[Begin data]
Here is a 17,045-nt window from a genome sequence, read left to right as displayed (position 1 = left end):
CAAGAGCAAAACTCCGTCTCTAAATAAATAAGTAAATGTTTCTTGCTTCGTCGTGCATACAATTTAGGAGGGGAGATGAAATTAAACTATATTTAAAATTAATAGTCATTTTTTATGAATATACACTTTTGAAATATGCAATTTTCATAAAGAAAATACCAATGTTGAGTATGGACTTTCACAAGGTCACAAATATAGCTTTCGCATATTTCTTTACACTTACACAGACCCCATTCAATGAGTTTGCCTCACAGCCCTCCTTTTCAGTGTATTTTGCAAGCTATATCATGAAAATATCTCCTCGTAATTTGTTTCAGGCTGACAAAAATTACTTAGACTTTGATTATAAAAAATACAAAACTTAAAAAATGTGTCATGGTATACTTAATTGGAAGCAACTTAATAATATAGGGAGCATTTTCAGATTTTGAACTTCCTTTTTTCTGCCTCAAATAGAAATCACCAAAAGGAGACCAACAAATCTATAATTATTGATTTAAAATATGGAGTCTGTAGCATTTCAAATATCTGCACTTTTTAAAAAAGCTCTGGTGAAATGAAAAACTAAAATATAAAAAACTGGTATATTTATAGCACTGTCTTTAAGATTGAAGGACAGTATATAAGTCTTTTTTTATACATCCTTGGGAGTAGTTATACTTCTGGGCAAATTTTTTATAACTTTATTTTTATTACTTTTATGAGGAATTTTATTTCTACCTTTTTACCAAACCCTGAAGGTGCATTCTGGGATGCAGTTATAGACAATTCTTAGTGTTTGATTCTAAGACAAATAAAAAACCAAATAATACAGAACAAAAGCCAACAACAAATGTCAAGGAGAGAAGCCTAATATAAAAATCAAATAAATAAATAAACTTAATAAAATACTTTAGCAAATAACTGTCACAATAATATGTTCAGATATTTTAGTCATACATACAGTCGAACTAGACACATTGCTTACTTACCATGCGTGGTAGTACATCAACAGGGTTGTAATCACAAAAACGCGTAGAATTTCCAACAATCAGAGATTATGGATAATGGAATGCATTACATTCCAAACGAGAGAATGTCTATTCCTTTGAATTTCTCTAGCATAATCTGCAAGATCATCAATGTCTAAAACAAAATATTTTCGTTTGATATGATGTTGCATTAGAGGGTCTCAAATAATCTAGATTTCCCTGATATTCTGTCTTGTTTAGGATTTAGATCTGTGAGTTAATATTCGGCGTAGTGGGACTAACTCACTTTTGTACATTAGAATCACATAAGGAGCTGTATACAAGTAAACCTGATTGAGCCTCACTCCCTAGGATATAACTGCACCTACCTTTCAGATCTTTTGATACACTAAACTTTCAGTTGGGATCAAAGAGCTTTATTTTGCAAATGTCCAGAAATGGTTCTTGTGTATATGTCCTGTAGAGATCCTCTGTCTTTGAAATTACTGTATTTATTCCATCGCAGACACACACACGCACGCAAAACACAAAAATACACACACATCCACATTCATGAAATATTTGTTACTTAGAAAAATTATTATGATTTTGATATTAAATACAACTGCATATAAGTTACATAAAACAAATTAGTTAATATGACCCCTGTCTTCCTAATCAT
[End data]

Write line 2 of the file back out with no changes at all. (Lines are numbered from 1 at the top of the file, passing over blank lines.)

CAAGAGCAAAACTCCGTCTCTAAATAAATAAGTAAATGTTTCTTGCTTCGTCGTGCATACAATTTAGGAGGGGAGATGAAATTAAACTATATTTAAAATTAATAGTCATTTTTTATGAATATACACTTTTGAAATATGCAATTTTCATAAAGAAAATACCAATGTTGAGTATGGACTTTCACAAGGTCACAAATATAGCTTTCGCATATTTCTTTACACTTACACAGACCCCATTCAATGAGTTTGCCTCACAGCCCTCCTTTTCAGTGTATTTTGCAAGCTATATCATGAAAATATCTCCTCGTAATTTGTTTCAGGCTGACAAAAATTACTTAGACTTTGATTATAAAAAATACAAAACTTAAAAAATGTGTCATGGTATACTTAATTGGAAGCAACTTAATAATATAGGGAGCATTTTCAGATTTTGAACTTCCTTTTTTCTGCCTCAAATAGAAATCACCAAAAGGAGACCAACAAATCTATAATTATTGATTTAAAATATGGAGTCTGTAGCATTTCAAATATCTGCACTTTTTAAAAAAGCTCTGGTGAAATGAAAAACTAAAATATAAAAAACTGGTATATTTATAGCACTGTCTTTAAGATTGAAGGACAGTATATAAGTCTTTTTTTATACATCCTTGGGAGTAGTTATACTTCTGGGCAAATTTTTTATAACTTTATTTTTATTACTTTTATGAGGAATTTTATTTCTACCTTTTTACCAAACCCTGAAGGTGCATTCTGGGATGCAGTTATAGACAATTCTTAGTGTTTGATTCTAAGACAAATAAAAAACCAAATAATACAGAACAAAAGCCAACAACAAATGTCAAGGAGAGAAGCCTAATATAAAAATCAAATAAATAAATAAACTTAATAAAATACTTTAGCAAATAACTGTCACAATAATATGTTCAGATATTTTAGTCATACATACAGTCGAACTAGACACATTGCTTACTTACCATGCGTGGTAGTACATCAACAGGGTTGTAATCACAAAAACGCGTAGAATTTCCAACAATCAGAGATTATGGATAATGGAATGCATTACATTCCAAACGAGAGAATGTCTATTCCTTTGAATTTCTCTAGCATAATCTGCAAGATCATCAATGTCTAAAACAAAATATTTTCGTTTGATATGATGTTGCATTAGAGGGTCTCAAATAATCTAGATTTCCCTGATATTCTGTCTTGTTTAGGATTTAGATCTGTGAGTTAATATTCGGCGTAGTGGGACTAACTCACTTTTGTACATTAGAATCACATAAGGAGCTGTATACAAGTAAACCTGATTGAGCCTCACTCCCTAGGATATAACTGCACCTACCTTTCAGATCTTTTGATACACTAAACTTTCAGTTGGGATCAAAGAGCTTTATTTTGCAAATGTCCAGAAATGGTTCTTGTGTATATGTCCTGTAGAGATCCTCTGTCTTTGAAATTACTGTATTTATTCCATCGCAGACACACACACGCACGCAAAACACAAAAATACACACACATCCACATTCATGAAATATTTGTTACTTAGAAAAATTATTATGATTTTGATATTAAATACAACTGCATATAAGTTACATAAAACAAATTAGTTAATATGACCCCTGTCTTCCTAATCAT